Actually by local standards, our dirt road is not that bad. It was built by the man who subdivided the land and sold off lots — long before any of the current neighbors moved here. We’ve lived here since 2007 and the road held up nicely until last winter when it turned into deep mud and ruts.
I wrote about living with a muddy road in a Jan. 31 post called Stuck in the Mud. A mixture of snow and above-normal temps, plus a couple of inopportune propane deliveries and trash pickups changed our normally mild-mannered road into a mess. I parked at the end of the road and hiked in. Here is the post: http://www.joanlivingston.net/home/stuck-in-the-mud/
Fortunately, we had a resourceful person help us. But as one of our neighbors wisely reasoned, that fix wasn’t going to last.
So this is where the good neighbors come in.
Many subdivisions have legal neighborhood associations. Ours doesn’t although we do have covenants. We haven’t formed an association because many of the lots, bought for an investment I suppose, are still empty and with construction costs these days, I don’t see that changing anytime soon. The last house was built shortly after ours.
But the people living in our neighborhood’s seven homes — two were recently bought after being on the market for a while — agreed the road needed care. After all, no maintenance except for last year’s emergency repairs have been done in who knows how many years.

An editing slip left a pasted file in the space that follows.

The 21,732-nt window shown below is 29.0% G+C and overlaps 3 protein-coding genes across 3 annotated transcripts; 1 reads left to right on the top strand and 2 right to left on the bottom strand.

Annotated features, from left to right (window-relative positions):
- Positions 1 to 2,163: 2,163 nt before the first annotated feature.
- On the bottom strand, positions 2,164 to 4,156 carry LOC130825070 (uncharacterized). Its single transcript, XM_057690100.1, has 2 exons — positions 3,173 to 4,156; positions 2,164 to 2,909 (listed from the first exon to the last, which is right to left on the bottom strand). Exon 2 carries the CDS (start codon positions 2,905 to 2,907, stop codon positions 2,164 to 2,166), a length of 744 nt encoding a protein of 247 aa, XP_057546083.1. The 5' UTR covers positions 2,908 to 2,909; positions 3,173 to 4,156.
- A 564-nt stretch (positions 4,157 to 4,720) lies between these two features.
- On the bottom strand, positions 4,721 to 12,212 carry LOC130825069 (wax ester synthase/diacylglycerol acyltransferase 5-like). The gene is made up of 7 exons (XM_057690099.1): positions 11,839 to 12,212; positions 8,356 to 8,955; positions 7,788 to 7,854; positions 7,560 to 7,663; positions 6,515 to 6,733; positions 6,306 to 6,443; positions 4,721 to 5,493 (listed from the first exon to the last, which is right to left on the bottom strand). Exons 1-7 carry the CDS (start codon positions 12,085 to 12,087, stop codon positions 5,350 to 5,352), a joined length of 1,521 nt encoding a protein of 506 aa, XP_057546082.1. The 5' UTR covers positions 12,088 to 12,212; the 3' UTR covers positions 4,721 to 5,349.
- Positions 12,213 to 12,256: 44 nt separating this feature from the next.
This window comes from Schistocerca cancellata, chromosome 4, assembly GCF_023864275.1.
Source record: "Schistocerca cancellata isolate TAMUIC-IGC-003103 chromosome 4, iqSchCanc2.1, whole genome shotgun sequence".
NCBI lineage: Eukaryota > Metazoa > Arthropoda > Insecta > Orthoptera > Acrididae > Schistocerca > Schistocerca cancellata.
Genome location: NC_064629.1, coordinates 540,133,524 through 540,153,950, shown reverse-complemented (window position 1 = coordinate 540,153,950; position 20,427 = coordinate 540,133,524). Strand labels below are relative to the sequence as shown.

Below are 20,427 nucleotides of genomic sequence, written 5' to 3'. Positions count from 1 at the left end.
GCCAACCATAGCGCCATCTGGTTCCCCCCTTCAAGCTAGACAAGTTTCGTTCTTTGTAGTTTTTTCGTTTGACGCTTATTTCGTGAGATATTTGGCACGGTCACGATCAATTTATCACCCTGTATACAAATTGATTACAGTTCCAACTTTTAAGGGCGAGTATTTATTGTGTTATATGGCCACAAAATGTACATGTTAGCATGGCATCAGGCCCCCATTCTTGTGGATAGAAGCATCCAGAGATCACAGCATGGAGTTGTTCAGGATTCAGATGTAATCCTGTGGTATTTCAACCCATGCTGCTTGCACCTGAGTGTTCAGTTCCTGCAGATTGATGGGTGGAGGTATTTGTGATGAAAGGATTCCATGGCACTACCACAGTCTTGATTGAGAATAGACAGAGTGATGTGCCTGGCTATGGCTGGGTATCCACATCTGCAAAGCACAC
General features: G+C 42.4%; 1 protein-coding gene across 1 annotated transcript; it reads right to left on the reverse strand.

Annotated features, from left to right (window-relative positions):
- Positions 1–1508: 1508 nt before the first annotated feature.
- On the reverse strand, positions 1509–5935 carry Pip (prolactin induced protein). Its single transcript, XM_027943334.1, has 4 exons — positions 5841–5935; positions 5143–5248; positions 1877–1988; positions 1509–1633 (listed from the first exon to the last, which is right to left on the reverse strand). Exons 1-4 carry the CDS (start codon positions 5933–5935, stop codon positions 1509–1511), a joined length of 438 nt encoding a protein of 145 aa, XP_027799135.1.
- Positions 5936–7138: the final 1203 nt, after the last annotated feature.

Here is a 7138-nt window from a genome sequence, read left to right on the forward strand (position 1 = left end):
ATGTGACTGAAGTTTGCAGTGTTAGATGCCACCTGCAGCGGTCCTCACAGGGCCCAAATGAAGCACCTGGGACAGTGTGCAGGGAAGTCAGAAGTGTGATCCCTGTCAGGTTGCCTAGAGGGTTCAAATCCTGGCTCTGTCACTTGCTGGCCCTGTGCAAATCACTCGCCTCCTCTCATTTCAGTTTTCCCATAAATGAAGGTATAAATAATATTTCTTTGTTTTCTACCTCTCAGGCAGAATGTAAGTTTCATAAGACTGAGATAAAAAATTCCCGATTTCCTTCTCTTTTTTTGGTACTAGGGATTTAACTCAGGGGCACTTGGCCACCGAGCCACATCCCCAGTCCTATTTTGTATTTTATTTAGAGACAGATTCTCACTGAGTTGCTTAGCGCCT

So the wise neighbor talked with the man who put in his driveway to walk the road, plus a smaller one leading to two homes. The man, who has an excavating business that puts in roads and driveways, gave an estimate.
That neighbor spoke with others. All agreed to chip in their fair share. Another neighbor keeps everyone informed via email. Last week, the neighbors who were home walked the roads with the excavator. They agreed the road needed to be graded and the excavator knew someone close by who could do the work.
Yesterday, the roads got graded. As I harvested the last of the beets and chard from my garden, I watched the machine’s blade give our roads a better shape. Tomorrow, truckloads of coarse road material will be added. This is good timing considering we might get snow later this week.
Was the process as smooth as it seems? I will admit there was concern by one of the neighbors who discovered when he was buying his house the property line extends a bit into the road. But we neighbors had a meal together and talked it out. I believe we all came to a good solution on our own.
Over the years I have had many neighbors. Some, like Mary and Val, who live across the arroyo that divides our properties, are good friends. With some I have had cordial but not close relationships. Others I steered clear of for very good reasons. And there are others who prefer for whatever reason to keep their distance.
During this road process I’ve gotten to know my neighbors a bit better, and they make me glad I live here.
ABOUT THE PHOTO ABOVE: The grader at work Saturday.